In a perfect world, this article would have begun with a quote from the gangster/shrink movie Analyse This, released in 1999. In the event, though, the movie’s rating — due in large part to the ‘salty’ dialogue — leaves little that can be included here without censoring so much of it that it more closely represents morse code.
It stars, you might recall, Billy Crystal as a psychiatrist and Robert De Niro as a mob boss. De Niro, as Paul Vitti, reluctantly asks Crystal’s Dr. Sobel for help. Of course, being Hollywood, all’s well that ends well — and it’s a very funny journey.
Both men are there because they expect to be able to work together — and to both benefit from the process??? notwithstanding some aggression and disagreement along the way. Which, if you’ll excuse the metaphor, is often the relationship between government and investors when it comes to privatisations.
Most people will have a view on privatisations. But, without being unkind, most of those views are couched in an ideological world view. Government either should or shouldn’t own particular types of business, for those people.
Which, I’d submit, is a problem.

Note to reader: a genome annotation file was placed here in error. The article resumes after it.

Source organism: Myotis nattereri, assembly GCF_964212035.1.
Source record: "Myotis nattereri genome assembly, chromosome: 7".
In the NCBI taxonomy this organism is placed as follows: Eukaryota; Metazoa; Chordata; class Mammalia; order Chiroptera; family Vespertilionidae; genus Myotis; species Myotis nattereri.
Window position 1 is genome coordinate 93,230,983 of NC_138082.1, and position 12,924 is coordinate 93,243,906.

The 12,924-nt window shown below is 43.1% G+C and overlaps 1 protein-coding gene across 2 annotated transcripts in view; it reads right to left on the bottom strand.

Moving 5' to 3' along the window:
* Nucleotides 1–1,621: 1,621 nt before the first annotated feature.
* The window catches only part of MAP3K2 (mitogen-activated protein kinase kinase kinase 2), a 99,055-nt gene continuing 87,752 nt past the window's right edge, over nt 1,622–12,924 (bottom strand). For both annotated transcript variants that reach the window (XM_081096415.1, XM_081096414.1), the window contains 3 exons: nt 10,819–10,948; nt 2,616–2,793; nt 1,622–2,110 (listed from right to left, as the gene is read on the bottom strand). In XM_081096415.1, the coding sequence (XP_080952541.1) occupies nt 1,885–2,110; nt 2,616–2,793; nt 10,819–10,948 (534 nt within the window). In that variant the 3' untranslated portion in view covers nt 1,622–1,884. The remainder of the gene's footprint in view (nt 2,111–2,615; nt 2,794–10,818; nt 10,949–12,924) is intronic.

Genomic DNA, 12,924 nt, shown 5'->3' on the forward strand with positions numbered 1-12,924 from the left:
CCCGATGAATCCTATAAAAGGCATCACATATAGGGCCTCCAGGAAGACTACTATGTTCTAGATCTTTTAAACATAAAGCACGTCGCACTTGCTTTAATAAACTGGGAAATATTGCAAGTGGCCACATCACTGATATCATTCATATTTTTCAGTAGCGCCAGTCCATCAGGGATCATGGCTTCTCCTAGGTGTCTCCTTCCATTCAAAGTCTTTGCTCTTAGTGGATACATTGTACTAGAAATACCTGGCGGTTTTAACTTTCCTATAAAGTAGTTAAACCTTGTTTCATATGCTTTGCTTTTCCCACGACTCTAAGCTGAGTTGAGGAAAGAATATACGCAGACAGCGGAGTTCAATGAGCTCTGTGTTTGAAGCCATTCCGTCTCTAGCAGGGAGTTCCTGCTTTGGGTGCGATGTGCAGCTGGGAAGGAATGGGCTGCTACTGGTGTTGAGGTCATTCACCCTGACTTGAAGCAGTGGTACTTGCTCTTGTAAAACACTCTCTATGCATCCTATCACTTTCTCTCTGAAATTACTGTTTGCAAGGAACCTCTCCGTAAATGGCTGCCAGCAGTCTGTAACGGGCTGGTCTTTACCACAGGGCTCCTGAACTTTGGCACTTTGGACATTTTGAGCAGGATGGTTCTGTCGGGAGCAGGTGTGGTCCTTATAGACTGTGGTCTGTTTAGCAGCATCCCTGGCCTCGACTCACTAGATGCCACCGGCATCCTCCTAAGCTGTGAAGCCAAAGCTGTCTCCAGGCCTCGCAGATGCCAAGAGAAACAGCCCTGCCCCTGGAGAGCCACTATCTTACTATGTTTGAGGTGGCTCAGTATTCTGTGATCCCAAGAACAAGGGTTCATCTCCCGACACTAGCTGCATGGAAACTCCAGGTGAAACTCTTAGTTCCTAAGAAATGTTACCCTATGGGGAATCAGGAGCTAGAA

But that’s not to say each camp doesn’t have a point. The econocrats and competition-focused types — the Paul Vittis, if you will — believe, with some justification, that the private sector can run businesses much more successfully (read: profitably and with greater efficiency) than government. That’s hard to argue, given falling staff numbers and rising profits in organisations that were previously in government hands.
Those who focus primarily on the social good — let’s evoke the good Dr Sobel — will often argue that government has an important role in the provision of many different services. They would suggest the profit motive in otherwise-privately-owned businesses means that we all pay higher prices for the products and services we use.
Of course, life is not that simple??? or that black and white.
And there are a heap of hits and misses complicating the story. Privatising Commonwealth Bank hasn’t exactly helped the bank meet its regulatory requirements. Or improve competition in the banking sector. But Qantas — and its relatively poor post-float bottom line performance — has probably saved the government from a heap of (potentially costly) issues.